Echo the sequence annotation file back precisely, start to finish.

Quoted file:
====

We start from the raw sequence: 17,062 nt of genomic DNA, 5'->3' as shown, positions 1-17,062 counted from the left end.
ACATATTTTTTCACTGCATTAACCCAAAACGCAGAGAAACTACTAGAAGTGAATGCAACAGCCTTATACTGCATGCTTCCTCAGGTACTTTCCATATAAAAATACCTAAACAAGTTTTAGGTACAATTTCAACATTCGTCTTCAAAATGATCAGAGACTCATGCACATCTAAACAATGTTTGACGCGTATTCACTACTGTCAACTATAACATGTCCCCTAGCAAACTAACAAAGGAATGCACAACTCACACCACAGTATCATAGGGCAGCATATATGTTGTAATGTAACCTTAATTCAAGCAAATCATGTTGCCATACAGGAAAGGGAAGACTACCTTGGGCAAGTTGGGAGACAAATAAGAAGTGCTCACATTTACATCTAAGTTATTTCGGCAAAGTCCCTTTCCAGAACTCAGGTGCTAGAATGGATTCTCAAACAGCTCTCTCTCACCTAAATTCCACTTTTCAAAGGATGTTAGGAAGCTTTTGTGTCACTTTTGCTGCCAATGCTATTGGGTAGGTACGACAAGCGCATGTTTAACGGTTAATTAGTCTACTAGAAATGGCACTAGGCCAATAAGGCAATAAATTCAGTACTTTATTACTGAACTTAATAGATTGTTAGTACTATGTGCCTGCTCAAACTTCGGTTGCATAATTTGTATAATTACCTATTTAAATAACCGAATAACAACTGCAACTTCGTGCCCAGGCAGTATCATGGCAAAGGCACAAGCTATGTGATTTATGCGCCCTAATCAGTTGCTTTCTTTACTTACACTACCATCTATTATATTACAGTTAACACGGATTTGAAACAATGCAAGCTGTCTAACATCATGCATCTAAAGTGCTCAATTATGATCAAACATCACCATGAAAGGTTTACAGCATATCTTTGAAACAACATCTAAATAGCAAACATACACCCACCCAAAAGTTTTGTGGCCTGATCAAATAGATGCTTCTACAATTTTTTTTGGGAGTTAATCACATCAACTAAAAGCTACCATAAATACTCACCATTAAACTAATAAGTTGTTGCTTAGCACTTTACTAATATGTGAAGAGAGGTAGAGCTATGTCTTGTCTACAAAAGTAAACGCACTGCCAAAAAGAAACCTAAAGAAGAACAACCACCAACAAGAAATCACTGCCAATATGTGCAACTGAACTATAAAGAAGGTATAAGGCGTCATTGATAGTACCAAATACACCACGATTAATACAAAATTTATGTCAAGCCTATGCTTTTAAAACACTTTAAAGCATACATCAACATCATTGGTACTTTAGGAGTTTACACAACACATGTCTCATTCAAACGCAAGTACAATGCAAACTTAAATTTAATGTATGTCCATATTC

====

We start from the raw sequence: 17,062 nt of genomic DNA, 5'->3' as shown, positions 1-17,062 counted from the left end.
ACATATTTTTTCACTGCATTAACCCAAAACGCAGAGAAACTACTAGAAGTGAATGCAACAGCCTTATACTGCATGCTTCCTCAGGTACTTTCCATATAAAAATACCTAAACAAGTTTTAGGTACAATTTCAACATTCGTCTTCAAAATGATCAGAGACTCATGCACATCTAAACAATGTTTGACGCGTATTCACTACTGTCAACTATAACATGTCCCCTAGCAAACTAACAAAGGAATGCACAACTCACACCACAGTATCATAGGGCAGCATATATGTTGTAATGTAACCTTAATTCAAGCAAATCATGTTGCCATACAGGAAAGGGAAGACTACCTTGGGCAAGTTGGGAGACAAATAAGAAGTGCTCACATTTACATCTAAGTTATTTCGGCAAAGTCCCTTTCCAGAACTCAGGTGCTAGAATGGATTCTCAAACAGCTCTCTCTCACCTAAATTCCACTTTTCAAAGGATGTTAGGAAGCTTTTGTGTCACTTTTGCTGCCAATGCTATTGGGTAGGTACGACAAGCGCATGTTTAACGGTTAATTAGTCTACTAGAAATGGCACTAGGCCAATAAGGCAATAAATTCAGTACTTTATTACTGAACTTAATAGATTGTTAGTACTATGTGCCTGCTCAAACTTCGGTTGCATAATTTGTATAATTACCTATTTAAATAACCGAATAACAACTGCAACTTCGTGCCCAGGCAGTATCATGGCAAAGGCACAAGCTATGTGATTTATGCGCCCTAATCAGTTGCTTTCTTTACTTACACTACCATCTATTATATTACAGTTAACACGGATTTGAAACAATGCAAGCTGTCTAACATCATGCATCTAAAGTGCTCAATTATGATCAAACATCACCATGAAAGGTTTACAGCATATCTTTGAAACAACATCTAAATAGCAAACATACACCCACCCAAAAGTTTTGTGGCCTGATCAAATAGATGCTTCTACAATTTTTTTTGGGAGTTAATCACATCAACTAAAAGCTACCATAAATACTCACCATTAAACTAATAAGTTGTTGCTTAGCACTTTACTAATATGTGAAGAGAGGTAGAGCTATGTCTTGTCTACAAAAGTAAACGCACTGCCAAAAAGAAACCTAAAGAAGAACAACCACCAACAAGAAATCACTGCCAATATGTGCAACTGAACTATAAAGAAGGTATAAGGCGTCATTGATAGTACCAAATACACCACGATTAATACAAAATTTATGTCAAGCCTATGCTTTTAAAACACTTTAAAGCATACATCAACATCATTGGTACTTTAGGAGTTTACACAACACATGTCTCATTCAAACGCAAGTACAATGCAAACTTAAATTTAATGTATGTCCATATTC